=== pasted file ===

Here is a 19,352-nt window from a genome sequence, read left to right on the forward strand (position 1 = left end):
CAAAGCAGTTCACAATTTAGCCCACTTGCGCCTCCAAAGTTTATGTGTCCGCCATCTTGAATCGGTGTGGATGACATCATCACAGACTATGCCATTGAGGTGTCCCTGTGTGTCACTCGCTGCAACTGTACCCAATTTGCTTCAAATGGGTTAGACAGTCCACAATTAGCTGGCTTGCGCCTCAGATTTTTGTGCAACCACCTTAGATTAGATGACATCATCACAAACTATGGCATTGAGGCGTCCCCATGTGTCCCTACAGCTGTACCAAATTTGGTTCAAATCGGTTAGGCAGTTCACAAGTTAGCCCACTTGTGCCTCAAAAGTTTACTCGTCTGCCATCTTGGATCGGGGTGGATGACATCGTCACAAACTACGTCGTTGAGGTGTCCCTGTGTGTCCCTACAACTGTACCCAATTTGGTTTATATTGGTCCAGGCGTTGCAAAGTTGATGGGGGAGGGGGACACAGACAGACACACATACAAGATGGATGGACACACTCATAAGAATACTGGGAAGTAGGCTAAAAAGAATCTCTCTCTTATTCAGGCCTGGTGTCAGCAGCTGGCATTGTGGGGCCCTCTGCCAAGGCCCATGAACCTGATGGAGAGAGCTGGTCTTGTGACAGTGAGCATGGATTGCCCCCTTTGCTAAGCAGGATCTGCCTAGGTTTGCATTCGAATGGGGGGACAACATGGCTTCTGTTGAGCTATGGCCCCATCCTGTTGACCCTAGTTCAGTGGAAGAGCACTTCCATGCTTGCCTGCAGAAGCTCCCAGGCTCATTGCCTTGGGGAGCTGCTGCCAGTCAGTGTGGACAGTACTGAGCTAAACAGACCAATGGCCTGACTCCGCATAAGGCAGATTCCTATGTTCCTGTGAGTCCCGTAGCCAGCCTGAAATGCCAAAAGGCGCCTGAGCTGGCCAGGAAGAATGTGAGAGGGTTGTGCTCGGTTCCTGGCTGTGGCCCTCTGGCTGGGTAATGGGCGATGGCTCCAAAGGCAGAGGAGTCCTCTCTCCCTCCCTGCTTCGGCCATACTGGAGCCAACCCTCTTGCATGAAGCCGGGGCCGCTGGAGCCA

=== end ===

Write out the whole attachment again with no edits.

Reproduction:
Here is a 19,352-nt window from a genome sequence, read left to right on the forward strand (position 1 = left end):
CAAAGCAGTTCACAATTTAGCCCACTTGCGCCTCCAAAGTTTATGTGTCCGCCATCTTGAATCGGTGTGGATGACATCATCACAGACTATGCCATTGAGGTGTCCCTGTGTGTCACTCGCTGCAACTGTACCCAATTTGCTTCAAATGGGTTAGACAGTCCACAATTAGCTGGCTTGCGCCTCAGATTTTTGTGCAACCACCTTAGATTAGATGACATCATCACAAACTATGGCATTGAGGCGTCCCCATGTGTCCCTACAGCTGTACCAAATTTGGTTCAAATCGGTTAGGCAGTTCACAAGTTAGCCCACTTGTGCCTCAAAAGTTTACTCGTCTGCCATCTTGGATCGGGGTGGATGACATCGTCACAAACTACGTCGTTGAGGTGTCCCTGTGTGTCCCTACAACTGTACCCAATTTGGTTTATATTGGTCCAGGCGTTGCAAAGTTGATGGGGGAGGGGGACACAGACAGACACACATACAAGATGGATGGACACACTCATAAGAATACTGGGAAGTAGGCTAAAAAGAATCTCTCTCTTATTCAGGCCTGGTGTCAGCAGCTGGCATTGTGGGGCCCTCTGCCAAGGCCCATGAACCTGATGGAGAGAGCTGGTCTTGTGACAGTGAGCATGGATTGCCCCCTTTGCTAAGCAGGATCTGCCTAGGTTTGCATTCGAATGGGGGGACAACATGGCTTCTGTTGAGCTATGGCCCCATCCTGTTGACCCTAGTTCAGTGGAAGAGCACTTCCATGCTTGCCTGCAGAAGCTCCCAGGCTCATTGCCTTGGGGAGCTGCTGCCAGTCAGTGTGGACAGTACTGAGCTAAACAGACCAATGGCCTGACTCCGCATAAGGCAGATTCCTATGTTCCTGTGAGTCCCGTAGCCAGCCTGAAATGCCAAAAGGCGCCTGAGCTGGCCAGGAAGAATGTGAGAGGGTTGTGCTCGGTTCCTGGCTGTGGCCCTCTGGCTGGGTAATGGGCGATGGCTCCAAAGGCAGAGGAGTCCTCTCTCCCTCCCTGCTTCGGCCATACTGGAGCCAACCCTCTTGCATGAAGCCGGGGCCGCTGGAGCCA